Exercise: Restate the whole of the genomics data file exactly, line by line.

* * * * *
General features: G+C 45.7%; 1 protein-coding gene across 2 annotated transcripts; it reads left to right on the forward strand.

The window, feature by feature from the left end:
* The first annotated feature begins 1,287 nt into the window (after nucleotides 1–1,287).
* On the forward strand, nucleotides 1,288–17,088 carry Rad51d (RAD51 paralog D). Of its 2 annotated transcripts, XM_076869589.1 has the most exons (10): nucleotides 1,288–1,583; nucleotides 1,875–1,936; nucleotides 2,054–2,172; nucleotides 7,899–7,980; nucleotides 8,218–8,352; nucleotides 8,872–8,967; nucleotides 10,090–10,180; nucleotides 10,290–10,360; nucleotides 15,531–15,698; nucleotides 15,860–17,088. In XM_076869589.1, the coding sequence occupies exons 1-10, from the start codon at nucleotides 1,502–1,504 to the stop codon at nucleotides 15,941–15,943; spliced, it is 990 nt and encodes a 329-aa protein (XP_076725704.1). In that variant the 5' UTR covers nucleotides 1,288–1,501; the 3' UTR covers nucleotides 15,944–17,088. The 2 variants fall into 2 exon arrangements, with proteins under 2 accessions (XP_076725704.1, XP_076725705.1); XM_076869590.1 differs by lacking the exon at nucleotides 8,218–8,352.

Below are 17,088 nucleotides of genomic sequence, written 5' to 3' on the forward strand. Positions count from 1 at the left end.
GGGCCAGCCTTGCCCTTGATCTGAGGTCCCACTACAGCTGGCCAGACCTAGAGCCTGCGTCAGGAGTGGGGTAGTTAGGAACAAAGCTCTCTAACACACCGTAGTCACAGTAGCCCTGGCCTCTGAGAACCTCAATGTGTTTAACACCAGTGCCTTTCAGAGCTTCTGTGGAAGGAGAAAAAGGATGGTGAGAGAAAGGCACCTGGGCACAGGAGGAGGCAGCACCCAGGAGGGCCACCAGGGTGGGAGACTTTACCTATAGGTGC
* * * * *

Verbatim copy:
General features: G+C 45.7%; 1 protein-coding gene across 2 annotated transcripts; it reads left to right on the forward strand.

The window, feature by feature from the left end:
* The first annotated feature begins 1,287 nt into the window (after nucleotides 1–1,287).
* On the forward strand, nucleotides 1,288–17,088 carry Rad51d (RAD51 paralog D). Of its 2 annotated transcripts, XM_076869589.1 has the most exons (10): nucleotides 1,288–1,583; nucleotides 1,875–1,936; nucleotides 2,054–2,172; nucleotides 7,899–7,980; nucleotides 8,218–8,352; nucleotides 8,872–8,967; nucleotides 10,090–10,180; nucleotides 10,290–10,360; nucleotides 15,531–15,698; nucleotides 15,860–17,088. In XM_076869589.1, the coding sequence occupies exons 1-10, from the start codon at nucleotides 1,502–1,504 to the stop codon at nucleotides 15,941–15,943; spliced, it is 990 nt and encodes a 329-aa protein (XP_076725704.1). In that variant the 5' UTR covers nucleotides 1,288–1,501; the 3' UTR covers nucleotides 15,944–17,088. The 2 variants fall into 2 exon arrangements, with proteins under 2 accessions (XP_076725704.1, XP_076725705.1); XM_076869590.1 differs by lacking the exon at nucleotides 8,218–8,352.

Below are 17,088 nucleotides of genomic sequence, written 5' to 3' on the forward strand. Positions count from 1 at the left end.
GGGCCAGCCTTGCCCTTGATCTGAGGTCCCACTACAGCTGGCCAGACCTAGAGCCTGCGTCAGGAGTGGGGTAGTTAGGAACAAAGCTCTCTAACACACCGTAGTCACAGTAGCCCTGGCCTCTGAGAACCTCAATGTGTTTAACACCAGTGCCTTTCAGAGCTTCTGTGGAAGGAGAAAAAGGATGGTGAGAGAAAGGCACCTGGGCACAGGAGGAGGCAGCACCCAGGAGGGCCACCAGGGTGGGAGACTTTACCTATAGGTGC